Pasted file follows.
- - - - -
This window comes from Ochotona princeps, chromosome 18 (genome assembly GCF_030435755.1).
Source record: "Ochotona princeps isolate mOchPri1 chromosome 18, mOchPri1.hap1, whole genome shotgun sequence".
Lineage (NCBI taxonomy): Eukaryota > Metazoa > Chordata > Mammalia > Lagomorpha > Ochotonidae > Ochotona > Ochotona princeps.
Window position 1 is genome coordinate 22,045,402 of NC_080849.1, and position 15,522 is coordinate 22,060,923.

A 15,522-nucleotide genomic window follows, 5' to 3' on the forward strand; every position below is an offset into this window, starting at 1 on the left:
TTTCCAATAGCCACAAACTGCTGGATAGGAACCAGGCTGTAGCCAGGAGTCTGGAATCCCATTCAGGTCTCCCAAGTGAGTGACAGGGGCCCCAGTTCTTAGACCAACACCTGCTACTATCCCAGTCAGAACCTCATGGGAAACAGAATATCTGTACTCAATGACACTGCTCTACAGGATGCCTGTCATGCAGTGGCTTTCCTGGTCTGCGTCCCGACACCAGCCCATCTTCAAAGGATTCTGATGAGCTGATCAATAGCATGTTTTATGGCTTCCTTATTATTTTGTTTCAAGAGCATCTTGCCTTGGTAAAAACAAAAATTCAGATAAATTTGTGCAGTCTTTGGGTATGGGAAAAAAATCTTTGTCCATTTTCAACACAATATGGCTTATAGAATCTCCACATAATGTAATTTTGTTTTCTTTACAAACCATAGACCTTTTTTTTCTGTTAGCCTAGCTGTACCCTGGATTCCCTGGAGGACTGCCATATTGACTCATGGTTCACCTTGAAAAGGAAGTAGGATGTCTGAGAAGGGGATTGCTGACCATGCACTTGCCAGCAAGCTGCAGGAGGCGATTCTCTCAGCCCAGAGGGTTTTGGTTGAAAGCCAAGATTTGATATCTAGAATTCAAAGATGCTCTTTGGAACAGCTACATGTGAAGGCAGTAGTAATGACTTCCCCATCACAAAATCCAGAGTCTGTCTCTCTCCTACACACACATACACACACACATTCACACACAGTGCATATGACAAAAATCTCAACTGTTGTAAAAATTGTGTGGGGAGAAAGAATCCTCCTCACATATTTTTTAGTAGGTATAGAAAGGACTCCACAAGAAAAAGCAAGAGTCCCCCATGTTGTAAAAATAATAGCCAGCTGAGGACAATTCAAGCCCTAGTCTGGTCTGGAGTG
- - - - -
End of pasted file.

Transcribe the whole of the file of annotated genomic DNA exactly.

This window comes from Ochotona princeps, chromosome 18 (genome assembly GCF_030435755.1).
Source record: "Ochotona princeps isolate mOchPri1 chromosome 18, mOchPri1.hap1, whole genome shotgun sequence".
Lineage (NCBI taxonomy): Eukaryota > Metazoa > Chordata > Mammalia > Lagomorpha > Ochotonidae > Ochotona > Ochotona princeps.
Window position 1 is genome coordinate 22,045,402 of NC_080849.1, and position 15,522 is coordinate 22,060,923.

A 15,522-nucleotide genomic window follows, 5' to 3' on the forward strand; every position below is an offset into this window, starting at 1 on the left:
TTTCCAATAGCCACAAACTGCTGGATAGGAACCAGGCTGTAGCCAGGAGTCTGGAATCCCATTCAGGTCTCCCAAGTGAGTGACAGGGGCCCCAGTTCTTAGACCAACACCTGCTACTATCCCAGTCAGAACCTCATGGGAAACAGAATATCTGTACTCAATGACACTGCTCTACAGGATGCCTGTCATGCAGTGGCTTTCCTGGTCTGCGTCCCGACACCAGCCCATCTTCAAAGGATTCTGATGAGCTGATCAATAGCATGTTTTATGGCTTCCTTATTATTTTGTTTCAAGAGCATCTTGCCTTGGTAAAAACAAAAATTCAGATAAATTTGTGCAGTCTTTGGGTATGGGAAAAAAATCTTTGTCCATTTTCAACACAATATGGCTTATAGAATCTCCACATAATGTAATTTTGTTTTCTTTACAAACCATAGACCTTTTTTTTCTGTTAGCCTAGCTGTACCCTGGATTCCCTGGAGGACTGCCATATTGACTCATGGTTCACCTTGAAAAGGAAGTAGGATGTCTGAGAAGGGGATTGCTGACCATGCACTTGCCAGCAAGCTGCAGGAGGCGATTCTCTCAGCCCAGAGGGTTTTGGTTGAAAGCCAAGATTTGATATCTAGAATTCAAAGATGCTCTTTGGAACAGCTACATGTGAAGGCAGTAGTAATGACTTCCCCATCACAAAATCCAGAGTCTGTCTCTCTCCTACACACACATACACACACACATTCACACACAGTGCATATGACAAAAATCTCAACTGTTGTAAAAATTGTGTGGGGAGAAAGAATCCTCCTCACATATTTTTTAGTAGGTATAGAAAGGACTCCACAAGAAAAAGCAAGAGTCCCCCATGTTGTAAAAATAATAGCCAGCTGAGGACAATTCAAGCCCTAGTCTGGTCTGGAGTG